By the Very Rev. Sherry Crompton
June 24, 2007
Read: Luke 8:26-39

The Gerasene Demoniac. Stories like this in the Bible tend to make us uncomfortable in our day and age. The idea of demons or evil has been explained away by science and medicine in many cases. But evil is real. In the introduction to his book, the Screwtape Letters, C. S. Lewis says that the devil is equally pleased by two very different mistakes that people make. The first mistake is to make too much of the devil, as people did during the Inquisition and the witch trials. The second mistake is to make too little of him, as we tend to do today. The word “evil” seems so old-fashioned – but we really can’t read a newspaper or watch the news on tv without being reminded that evil is very much with us today.

So what is our definition of evil. Well, it seems to me that evil is whatever forces work to keep us out of relationship with God. Forces that oppose God. Forces that convince us that we don’t really need God in our lives. That we can depend on ourselves and our own strength to make it through our life.

Look at the Gerasene Demoniac. Jesus met him at the shore the minute he stepped off of the boat. Jesus didn’t come into the middle of town, or into the middle of a settled farmland. He came into the liminal space—the in-between—between town and country, between farmland and desert, between land and sea, between life and death (remember the demoniac lived among the tombs). And Jesus spoke to the man, and the demons, who inhabited that liminal space. That space outside of the community.

Jesus asked him, “What is your name?” In biblical times, names carried more value and importance than they do today. Not only may a name identify, but it frequently expressed the essential nature of its bearer, in other words, to know the name was to know the person. This man responded, “Legion”, for many demons had entered him. A legion is a Roman army unit of about six thousand soldiers and it symbolized the Roman “occupying forces whose power was overwhelming and whose presence meant the loss of control over every dimension of their own society” (Nickel, 120).

So, this demoniac’s response tells us the extent of the forces arrayed against Jesus – that they are many and powerful. It also tells us that the man has lost his very identify to the demons. He bears their name and is controlled by their power. “all that was left was a boiling struggle of conflicting forces. It was as though a Roman legion was at war within him” (Culpepper, 188).

This story also tells us of the power of Jesus. These demons recognized Jesus and begged Jesus not to send them back to the abyss. They knew Jesus had power over them. And that is indeed good news for all of us….that Jesus has power over evil.

Remember that I am suggesting that evil is any force that separates us from relationship with God and with each other, as children of God. Evil forces oppose God. This crazy man who had lost his identity to the demons was separated from community. He was living among the tombs in liminal space. The community had tried to keep him under guard and bound with chains and shackles, but he broke free and lived in the wild. Alone. Independent. Self-supporting. And the community became used to that. Notice that when Jesus drove out the demons and the man was in his right mind, they became afraid. It became confusing to know how to incorporate this man back into their community. What should they say? How should they act? What might he do now? Fear dictated their actions and they asked Jesus to leave them. So Jesus got back into his boat and left them.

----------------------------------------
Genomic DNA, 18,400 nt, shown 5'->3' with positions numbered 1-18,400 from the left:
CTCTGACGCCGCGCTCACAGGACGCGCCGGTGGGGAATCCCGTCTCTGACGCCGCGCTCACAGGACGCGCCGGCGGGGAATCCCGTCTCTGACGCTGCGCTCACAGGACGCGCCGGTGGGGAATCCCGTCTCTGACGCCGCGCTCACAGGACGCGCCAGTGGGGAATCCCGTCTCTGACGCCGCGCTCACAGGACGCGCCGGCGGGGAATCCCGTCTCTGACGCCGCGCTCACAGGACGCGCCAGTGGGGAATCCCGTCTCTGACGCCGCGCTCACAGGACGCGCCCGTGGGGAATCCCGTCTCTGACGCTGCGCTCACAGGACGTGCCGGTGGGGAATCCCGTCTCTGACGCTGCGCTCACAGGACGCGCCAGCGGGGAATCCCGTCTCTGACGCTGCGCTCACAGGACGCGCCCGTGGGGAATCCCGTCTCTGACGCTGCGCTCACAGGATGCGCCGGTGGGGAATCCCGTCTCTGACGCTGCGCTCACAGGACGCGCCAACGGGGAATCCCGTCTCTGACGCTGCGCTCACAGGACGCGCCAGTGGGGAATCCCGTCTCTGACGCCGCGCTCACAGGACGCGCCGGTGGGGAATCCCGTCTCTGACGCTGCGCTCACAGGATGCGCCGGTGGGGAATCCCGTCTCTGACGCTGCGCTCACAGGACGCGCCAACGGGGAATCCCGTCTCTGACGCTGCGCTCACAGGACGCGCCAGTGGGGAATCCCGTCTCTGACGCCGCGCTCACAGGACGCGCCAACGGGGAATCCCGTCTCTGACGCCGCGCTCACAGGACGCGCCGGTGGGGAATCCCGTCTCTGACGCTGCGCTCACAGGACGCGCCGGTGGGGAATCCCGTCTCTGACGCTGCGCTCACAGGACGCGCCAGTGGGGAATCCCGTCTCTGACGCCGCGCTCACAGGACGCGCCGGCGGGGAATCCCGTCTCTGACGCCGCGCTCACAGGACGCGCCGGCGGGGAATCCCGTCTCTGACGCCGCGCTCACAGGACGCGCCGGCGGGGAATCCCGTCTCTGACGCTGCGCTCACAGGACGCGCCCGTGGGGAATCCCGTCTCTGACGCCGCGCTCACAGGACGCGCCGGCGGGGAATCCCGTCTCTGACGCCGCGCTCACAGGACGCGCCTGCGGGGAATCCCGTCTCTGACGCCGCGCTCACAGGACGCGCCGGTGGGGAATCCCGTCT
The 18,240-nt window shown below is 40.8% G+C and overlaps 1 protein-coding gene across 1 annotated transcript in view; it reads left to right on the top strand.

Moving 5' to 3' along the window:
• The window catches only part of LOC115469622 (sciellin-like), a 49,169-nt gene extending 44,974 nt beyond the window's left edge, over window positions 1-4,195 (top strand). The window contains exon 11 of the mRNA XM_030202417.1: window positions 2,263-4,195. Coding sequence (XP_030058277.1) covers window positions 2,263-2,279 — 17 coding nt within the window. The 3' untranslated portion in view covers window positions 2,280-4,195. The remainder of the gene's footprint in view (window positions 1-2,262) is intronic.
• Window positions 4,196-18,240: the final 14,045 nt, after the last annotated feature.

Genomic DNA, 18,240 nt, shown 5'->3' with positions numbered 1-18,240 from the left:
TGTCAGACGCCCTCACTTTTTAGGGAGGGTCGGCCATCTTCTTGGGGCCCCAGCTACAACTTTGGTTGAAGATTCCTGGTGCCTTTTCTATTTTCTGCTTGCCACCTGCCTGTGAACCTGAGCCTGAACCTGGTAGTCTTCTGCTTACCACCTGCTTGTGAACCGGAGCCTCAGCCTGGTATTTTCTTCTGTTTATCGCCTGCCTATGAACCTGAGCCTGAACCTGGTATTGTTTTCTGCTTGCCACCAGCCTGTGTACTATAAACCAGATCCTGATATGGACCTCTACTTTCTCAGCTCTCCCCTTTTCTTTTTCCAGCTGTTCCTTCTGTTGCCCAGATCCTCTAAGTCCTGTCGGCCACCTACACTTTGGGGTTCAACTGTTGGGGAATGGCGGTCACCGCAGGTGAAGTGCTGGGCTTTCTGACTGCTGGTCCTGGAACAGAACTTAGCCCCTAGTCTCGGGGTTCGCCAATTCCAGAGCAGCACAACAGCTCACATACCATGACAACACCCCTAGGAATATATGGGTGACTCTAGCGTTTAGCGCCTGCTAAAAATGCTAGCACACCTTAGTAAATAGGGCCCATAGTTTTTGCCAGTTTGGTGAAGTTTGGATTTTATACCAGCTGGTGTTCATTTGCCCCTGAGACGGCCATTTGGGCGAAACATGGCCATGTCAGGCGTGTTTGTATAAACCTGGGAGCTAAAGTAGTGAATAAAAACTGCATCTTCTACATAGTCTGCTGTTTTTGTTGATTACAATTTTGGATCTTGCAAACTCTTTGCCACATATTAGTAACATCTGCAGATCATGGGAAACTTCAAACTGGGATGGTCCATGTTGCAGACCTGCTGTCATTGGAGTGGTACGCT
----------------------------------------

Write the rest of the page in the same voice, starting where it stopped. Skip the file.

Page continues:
We, also, are faced with choices today and we are sometimes driven by our fear to actions that lead us away from our relationship with God. There are other stories in the Bible where individuals are afraid. Mary was afraid when the angel came to her. The disciples were often afraid at different times in their life with Jesus but they did not allow their fear to separate them from Jesus. We are called to do the same.

In our experiences in life when we are afraid, when we feel all alone remember that Jesus has power over those dark, evil forces in our lives. We can get through these times knowing that the love of God, the light of Christ, is present. There is no force so profoundly bleak that Christ cannot break and enter bringing forgiveness and light and acceptance. There is no land so distant, no sin so grievous, no crime so heinous, no heart so black that Jesus Christ cannot shine forth in all the love of heaven to bring peace and wholeness at last.

C. S. Lewis once wrote that, and this is paraphrased, when all the evil of the world is rolled up into one giant dark, crusty and gloopy ball, it would not have the weight of half a grain of sand in heaven.

So, today we hear good news, indeed! We need not ever be afraid of the darkness that lurks in the corners of our lives or out on the fringe of society, in those liminal places, because actually, remarkably and of course, illogically, that is just where Jesus Christ is! We may even be called to seek out those dark places – not simply to bring the light of Christ’s love there – but to meet Christ there ourselves. Jesus calls us to himself. Jesus calls us into relationship with God and with each other. Do not be afraid. Amen.

Copyright 2008-2012 Episcopal Church of the Trinity.

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